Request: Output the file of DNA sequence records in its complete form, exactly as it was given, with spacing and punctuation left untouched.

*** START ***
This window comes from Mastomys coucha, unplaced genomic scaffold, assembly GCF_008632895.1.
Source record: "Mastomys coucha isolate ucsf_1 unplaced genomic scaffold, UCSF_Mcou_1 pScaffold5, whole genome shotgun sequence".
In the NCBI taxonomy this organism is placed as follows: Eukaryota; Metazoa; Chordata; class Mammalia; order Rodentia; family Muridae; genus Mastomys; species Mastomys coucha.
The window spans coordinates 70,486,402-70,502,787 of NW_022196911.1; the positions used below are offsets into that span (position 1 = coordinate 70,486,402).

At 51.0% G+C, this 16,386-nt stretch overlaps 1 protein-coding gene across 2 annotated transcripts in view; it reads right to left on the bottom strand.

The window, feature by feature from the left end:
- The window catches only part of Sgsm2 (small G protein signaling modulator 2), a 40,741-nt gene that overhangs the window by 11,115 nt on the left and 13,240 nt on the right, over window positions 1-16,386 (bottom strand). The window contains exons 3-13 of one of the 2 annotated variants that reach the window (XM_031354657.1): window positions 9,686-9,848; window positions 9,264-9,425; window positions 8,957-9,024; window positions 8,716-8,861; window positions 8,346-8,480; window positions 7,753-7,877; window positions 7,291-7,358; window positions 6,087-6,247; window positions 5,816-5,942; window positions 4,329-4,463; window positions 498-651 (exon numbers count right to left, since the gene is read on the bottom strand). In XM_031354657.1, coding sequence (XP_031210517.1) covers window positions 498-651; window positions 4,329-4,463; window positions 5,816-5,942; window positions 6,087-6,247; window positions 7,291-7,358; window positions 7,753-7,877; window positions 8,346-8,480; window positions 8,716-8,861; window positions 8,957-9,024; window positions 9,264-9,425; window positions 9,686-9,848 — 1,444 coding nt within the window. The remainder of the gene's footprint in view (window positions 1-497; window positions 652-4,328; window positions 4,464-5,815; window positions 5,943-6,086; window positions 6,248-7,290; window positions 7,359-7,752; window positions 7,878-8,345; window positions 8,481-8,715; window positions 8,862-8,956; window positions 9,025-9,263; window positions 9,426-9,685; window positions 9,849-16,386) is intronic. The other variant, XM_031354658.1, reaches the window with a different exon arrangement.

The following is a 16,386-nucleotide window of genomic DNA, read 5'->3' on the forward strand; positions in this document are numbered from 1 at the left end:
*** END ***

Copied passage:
This window comes from Mastomys coucha, unplaced genomic scaffold, assembly GCF_008632895.1.
Source record: "Mastomys coucha isolate ucsf_1 unplaced genomic scaffold, UCSF_Mcou_1 pScaffold5, whole genome shotgun sequence".
In the NCBI taxonomy this organism is placed as follows: Eukaryota; Metazoa; Chordata; class Mammalia; order Rodentia; family Muridae; genus Mastomys; species Mastomys coucha.
The window spans coordinates 70,486,402-70,502,787 of NW_022196911.1; the positions used below are offsets into that span (position 1 = coordinate 70,486,402).

At 51.0% G+C, this 16,386-nt stretch overlaps 1 protein-coding gene across 2 annotated transcripts in view; it reads right to left on the bottom strand.

The window, feature by feature from the left end:
- The window catches only part of Sgsm2 (small G protein signaling modulator 2), a 40,741-nt gene that overhangs the window by 11,115 nt on the left and 13,240 nt on the right, over window positions 1-16,386 (bottom strand). The window contains exons 3-13 of one of the 2 annotated variants that reach the window (XM_031354657.1): window positions 9,686-9,848; window positions 9,264-9,425; window positions 8,957-9,024; window positions 8,716-8,861; window positions 8,346-8,480; window positions 7,753-7,877; window positions 7,291-7,358; window positions 6,087-6,247; window positions 5,816-5,942; window positions 4,329-4,463; window positions 498-651 (exon numbers count right to left, since the gene is read on the bottom strand). In XM_031354657.1, coding sequence (XP_031210517.1) covers window positions 498-651; window positions 4,329-4,463; window positions 5,816-5,942; window positions 6,087-6,247; window positions 7,291-7,358; window positions 7,753-7,877; window positions 8,346-8,480; window positions 8,716-8,861; window positions 8,957-9,024; window positions 9,264-9,425; window positions 9,686-9,848 — 1,444 coding nt within the window. The remainder of the gene's footprint in view (window positions 1-497; window positions 652-4,328; window positions 4,464-5,815; window positions 5,943-6,086; window positions 6,248-7,290; window positions 7,359-7,752; window positions 7,878-8,345; window positions 8,481-8,715; window positions 8,862-8,956; window positions 9,025-9,263; window positions 9,426-9,685; window positions 9,849-16,386) is intronic. The other variant, XM_031354658.1, reaches the window with a different exon arrangement.

The following is a 16,386-nucleotide window of genomic DNA, read 5'->3' on the forward strand; positions in this document are numbered from 1 at the left end: